2. Antibody causes. First check the quality of the antibody and test the antibody to select the appropriate concentration. High temperature of the agar solution during gel preparation can lead to inactivation of the antibodies. You should add antibody solution to the agar gel as soon as the appropriate temperature is reached.
  3. Sample causes. Check each sample well to see if a test sample has been missed. Sample loading should be done directly into the wells without spilling over to the sides to avoid underfilling of the sample. And make sure the sample concentration is not too high or too low.
  4. Poor lighting causes. Poor lighting during reading can cause the precipitation ring to not be observed. You need to ensure bright side lighting and a dark background when observing measurements.

Blurred precipitation ring

  1. Agar causes. Uneven distribution of the gel can cause this problem. First mix the antibody and agar well, then place it on a flat surface for pouring and make sure the plate is not moved until the gel is poured.
  2. Antibody causes. High temperature at the time of antibody addition may result in inactivation or reduced activity of the antibody.

Oversized or undersized precipitation ring

Too large or too small a precipitation ring can result in inaccurate ring diameter measurements.

  1. Sample causes. Incorrect test sample volume and too high/low concentration can cause this to occur.
  2. Temperature causes. Increases/decreases in temperature during incubation can cause over- or under-sizing of the precipitate ring. Therefore, a consistent temperature should be maintained throughout the experiment.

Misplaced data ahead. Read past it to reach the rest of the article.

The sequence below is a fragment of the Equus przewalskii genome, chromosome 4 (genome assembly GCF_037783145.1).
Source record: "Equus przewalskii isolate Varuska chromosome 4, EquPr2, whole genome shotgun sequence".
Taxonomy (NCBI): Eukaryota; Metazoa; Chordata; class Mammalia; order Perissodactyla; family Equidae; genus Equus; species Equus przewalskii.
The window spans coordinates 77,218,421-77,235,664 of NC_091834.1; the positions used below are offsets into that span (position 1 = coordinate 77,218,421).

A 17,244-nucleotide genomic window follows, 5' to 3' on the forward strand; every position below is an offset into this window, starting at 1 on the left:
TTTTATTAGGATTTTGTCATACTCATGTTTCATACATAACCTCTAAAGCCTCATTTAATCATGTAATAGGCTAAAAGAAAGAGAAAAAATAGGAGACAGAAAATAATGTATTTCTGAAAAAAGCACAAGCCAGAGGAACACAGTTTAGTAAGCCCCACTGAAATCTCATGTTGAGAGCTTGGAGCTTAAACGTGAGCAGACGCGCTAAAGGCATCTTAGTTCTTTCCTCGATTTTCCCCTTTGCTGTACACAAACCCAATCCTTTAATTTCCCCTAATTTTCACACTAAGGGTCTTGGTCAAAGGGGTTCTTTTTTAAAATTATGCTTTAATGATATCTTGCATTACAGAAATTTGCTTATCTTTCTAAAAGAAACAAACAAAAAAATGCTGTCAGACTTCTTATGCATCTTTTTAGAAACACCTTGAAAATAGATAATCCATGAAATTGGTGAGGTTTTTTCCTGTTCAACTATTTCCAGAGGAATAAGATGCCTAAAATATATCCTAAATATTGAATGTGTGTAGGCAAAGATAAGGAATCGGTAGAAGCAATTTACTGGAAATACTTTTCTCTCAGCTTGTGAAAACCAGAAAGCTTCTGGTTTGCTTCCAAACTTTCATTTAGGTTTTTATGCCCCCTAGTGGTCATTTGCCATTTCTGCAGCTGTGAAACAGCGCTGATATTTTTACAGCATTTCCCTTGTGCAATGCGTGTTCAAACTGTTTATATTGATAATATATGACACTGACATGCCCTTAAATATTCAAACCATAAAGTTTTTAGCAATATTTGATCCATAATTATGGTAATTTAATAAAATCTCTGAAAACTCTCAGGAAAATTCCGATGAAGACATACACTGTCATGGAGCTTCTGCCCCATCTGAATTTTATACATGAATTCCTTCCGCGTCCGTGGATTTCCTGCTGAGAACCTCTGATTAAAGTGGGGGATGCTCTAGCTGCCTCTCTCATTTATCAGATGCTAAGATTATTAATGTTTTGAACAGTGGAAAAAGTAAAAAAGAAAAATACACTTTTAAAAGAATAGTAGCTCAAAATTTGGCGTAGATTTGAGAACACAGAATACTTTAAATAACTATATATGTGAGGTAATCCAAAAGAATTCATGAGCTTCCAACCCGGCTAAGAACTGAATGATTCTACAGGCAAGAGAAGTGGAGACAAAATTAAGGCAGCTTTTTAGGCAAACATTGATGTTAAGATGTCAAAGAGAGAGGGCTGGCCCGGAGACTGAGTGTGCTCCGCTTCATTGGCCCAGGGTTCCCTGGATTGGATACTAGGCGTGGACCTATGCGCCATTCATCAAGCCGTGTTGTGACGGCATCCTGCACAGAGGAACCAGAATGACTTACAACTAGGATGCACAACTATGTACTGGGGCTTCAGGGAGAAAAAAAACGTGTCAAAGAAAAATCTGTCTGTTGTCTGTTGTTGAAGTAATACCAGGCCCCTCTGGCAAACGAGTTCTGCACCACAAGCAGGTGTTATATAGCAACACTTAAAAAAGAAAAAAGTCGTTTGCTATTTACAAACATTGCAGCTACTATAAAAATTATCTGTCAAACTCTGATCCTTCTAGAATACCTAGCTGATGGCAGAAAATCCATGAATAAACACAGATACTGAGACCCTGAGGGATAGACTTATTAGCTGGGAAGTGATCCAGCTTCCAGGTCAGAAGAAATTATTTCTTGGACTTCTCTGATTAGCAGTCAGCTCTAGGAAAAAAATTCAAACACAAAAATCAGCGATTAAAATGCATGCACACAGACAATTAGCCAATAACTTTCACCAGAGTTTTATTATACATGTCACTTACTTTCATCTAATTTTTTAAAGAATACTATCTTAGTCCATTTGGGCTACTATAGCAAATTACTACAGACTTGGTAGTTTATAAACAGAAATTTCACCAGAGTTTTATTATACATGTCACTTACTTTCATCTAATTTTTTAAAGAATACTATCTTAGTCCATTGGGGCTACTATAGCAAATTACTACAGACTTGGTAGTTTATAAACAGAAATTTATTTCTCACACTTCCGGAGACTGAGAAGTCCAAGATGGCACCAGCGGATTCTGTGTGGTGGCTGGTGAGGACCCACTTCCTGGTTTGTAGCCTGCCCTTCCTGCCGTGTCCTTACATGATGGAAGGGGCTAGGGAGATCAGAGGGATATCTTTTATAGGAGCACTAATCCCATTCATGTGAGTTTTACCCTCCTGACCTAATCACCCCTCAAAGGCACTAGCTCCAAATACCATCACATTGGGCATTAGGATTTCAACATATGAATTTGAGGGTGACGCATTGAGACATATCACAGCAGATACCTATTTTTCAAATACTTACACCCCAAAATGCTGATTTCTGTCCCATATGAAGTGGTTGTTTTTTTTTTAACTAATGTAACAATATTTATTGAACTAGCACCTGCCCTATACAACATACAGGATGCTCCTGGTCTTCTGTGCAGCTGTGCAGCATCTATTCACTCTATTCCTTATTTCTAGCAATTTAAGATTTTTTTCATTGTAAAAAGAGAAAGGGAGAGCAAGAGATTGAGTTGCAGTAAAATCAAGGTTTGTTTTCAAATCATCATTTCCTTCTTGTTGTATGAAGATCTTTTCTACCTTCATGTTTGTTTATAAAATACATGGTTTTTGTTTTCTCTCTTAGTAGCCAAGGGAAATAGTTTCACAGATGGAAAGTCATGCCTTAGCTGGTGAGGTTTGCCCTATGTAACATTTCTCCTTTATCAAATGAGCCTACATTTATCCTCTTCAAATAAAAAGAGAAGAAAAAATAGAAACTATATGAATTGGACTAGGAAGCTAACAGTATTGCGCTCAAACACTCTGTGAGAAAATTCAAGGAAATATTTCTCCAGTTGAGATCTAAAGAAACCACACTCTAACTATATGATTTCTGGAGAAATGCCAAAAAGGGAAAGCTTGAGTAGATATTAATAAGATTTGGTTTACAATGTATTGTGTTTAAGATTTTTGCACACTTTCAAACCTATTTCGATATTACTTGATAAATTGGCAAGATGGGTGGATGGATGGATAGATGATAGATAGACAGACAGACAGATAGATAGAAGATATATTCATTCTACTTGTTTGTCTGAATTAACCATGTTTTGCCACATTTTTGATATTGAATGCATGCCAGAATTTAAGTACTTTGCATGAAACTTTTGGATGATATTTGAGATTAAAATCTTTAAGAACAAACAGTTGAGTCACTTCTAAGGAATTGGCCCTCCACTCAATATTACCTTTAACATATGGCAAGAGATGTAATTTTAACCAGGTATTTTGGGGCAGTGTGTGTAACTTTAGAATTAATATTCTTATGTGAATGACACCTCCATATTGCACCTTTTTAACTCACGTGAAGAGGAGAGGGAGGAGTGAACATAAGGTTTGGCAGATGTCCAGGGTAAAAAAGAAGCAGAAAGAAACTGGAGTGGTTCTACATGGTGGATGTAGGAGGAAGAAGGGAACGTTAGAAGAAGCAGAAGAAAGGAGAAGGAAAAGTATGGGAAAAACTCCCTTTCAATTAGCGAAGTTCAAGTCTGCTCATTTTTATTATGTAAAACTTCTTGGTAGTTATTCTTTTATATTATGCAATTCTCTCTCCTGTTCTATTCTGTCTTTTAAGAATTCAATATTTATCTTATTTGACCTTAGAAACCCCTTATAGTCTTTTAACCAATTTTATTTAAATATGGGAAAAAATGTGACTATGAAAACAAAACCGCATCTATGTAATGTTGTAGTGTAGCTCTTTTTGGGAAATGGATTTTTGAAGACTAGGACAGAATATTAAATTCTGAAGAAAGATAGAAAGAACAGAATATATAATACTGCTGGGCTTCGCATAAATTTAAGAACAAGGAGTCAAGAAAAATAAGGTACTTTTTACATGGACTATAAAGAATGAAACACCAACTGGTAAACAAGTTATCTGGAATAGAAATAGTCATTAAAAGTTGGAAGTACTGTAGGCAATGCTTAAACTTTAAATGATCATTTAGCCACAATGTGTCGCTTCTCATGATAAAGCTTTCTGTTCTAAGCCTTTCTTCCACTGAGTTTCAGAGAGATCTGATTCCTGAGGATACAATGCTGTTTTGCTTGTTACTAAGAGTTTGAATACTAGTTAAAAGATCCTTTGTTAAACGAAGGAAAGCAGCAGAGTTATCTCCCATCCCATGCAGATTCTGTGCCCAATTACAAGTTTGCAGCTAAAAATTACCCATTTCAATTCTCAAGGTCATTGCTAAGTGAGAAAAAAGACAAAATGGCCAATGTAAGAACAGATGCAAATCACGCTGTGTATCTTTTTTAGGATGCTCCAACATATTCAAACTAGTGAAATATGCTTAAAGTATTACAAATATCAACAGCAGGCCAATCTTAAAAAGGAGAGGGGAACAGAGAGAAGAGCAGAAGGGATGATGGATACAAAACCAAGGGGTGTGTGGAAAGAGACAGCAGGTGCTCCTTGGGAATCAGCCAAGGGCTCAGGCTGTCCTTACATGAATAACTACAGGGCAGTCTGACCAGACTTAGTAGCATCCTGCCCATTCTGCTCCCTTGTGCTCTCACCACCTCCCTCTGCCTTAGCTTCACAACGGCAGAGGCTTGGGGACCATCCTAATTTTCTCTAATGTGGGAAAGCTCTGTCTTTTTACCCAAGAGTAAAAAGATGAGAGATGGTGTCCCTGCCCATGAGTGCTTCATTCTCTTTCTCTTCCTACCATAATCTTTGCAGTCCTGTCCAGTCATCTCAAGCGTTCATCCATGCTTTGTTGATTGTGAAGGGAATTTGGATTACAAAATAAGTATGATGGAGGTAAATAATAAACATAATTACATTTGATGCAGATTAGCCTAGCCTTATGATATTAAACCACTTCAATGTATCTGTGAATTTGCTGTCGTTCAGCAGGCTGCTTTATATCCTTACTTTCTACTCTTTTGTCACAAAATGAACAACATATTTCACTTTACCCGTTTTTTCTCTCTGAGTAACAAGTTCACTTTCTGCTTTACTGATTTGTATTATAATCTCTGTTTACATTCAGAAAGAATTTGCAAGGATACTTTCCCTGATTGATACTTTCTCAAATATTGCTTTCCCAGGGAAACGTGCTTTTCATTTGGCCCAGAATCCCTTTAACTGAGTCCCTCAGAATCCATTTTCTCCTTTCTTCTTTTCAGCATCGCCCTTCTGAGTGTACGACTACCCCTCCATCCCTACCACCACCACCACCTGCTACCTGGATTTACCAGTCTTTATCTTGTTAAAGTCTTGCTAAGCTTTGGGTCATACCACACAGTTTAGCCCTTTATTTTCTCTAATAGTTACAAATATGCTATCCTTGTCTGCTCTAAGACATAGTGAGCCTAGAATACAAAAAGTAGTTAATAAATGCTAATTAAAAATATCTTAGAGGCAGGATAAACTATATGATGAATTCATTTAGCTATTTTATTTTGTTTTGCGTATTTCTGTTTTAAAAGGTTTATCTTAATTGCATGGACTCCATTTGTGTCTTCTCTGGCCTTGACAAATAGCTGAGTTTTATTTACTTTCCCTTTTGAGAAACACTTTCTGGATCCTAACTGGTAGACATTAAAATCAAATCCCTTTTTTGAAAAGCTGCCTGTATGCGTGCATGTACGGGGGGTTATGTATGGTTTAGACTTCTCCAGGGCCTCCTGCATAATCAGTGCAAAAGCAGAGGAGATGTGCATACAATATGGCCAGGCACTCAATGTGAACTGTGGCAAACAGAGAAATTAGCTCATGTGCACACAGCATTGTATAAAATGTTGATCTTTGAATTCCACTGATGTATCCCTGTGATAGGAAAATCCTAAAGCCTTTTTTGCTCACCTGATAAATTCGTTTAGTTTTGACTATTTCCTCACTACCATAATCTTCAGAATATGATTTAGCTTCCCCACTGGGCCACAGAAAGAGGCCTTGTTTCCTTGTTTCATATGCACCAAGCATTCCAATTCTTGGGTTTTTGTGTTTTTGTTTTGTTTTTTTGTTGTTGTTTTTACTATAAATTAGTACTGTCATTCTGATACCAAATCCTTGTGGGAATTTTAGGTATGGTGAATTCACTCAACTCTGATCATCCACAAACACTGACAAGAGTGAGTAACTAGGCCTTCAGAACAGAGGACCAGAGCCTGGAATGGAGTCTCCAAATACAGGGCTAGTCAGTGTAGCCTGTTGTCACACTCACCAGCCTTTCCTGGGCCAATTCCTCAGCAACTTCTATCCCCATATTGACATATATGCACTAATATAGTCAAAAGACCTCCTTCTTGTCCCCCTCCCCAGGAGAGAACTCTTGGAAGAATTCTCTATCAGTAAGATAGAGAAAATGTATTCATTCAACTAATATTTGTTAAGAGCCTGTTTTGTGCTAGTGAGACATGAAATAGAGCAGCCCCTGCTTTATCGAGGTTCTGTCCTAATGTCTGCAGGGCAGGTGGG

3. Instrument causes. You should check the pipette for incorrect calibration and ensure that the correct volume of sample is being aspirated. And check the measuring instrument for accuracy to ensure that the measurements are correct.


  1. Sample causes. Sample spoilage may result in multiple precipitation rings, please check sample quality. If it is the presence of heterotypes in the sample, a distinct ring can be read.
  2. Gel causes. Due to PEG gels, non-specific precipitations that interfere with the results may be produced. The gel material can be changed.

Non-circular ring

  1. Local antibody depletion causes. A non-circular ring is formed due to localized antibody depletion caused by high concentrations of adjacent test samples. You can dilute the sample and repeat the test.

Poor calibration curve

  1. Incomplete diffusion causes. Incubate for further 24 hours and re-measure the rings.
  2. Calibrator rings under/oversize causes. As explained above.
  3. Construction causes. Check calibration curve construction.

If you would like to become familiar with RID and how to use it to determine the concentration of a specific antigen, please read our protocol and troubleshooting or contact us for detailed information.

For research use only. Not intended for any clinical use.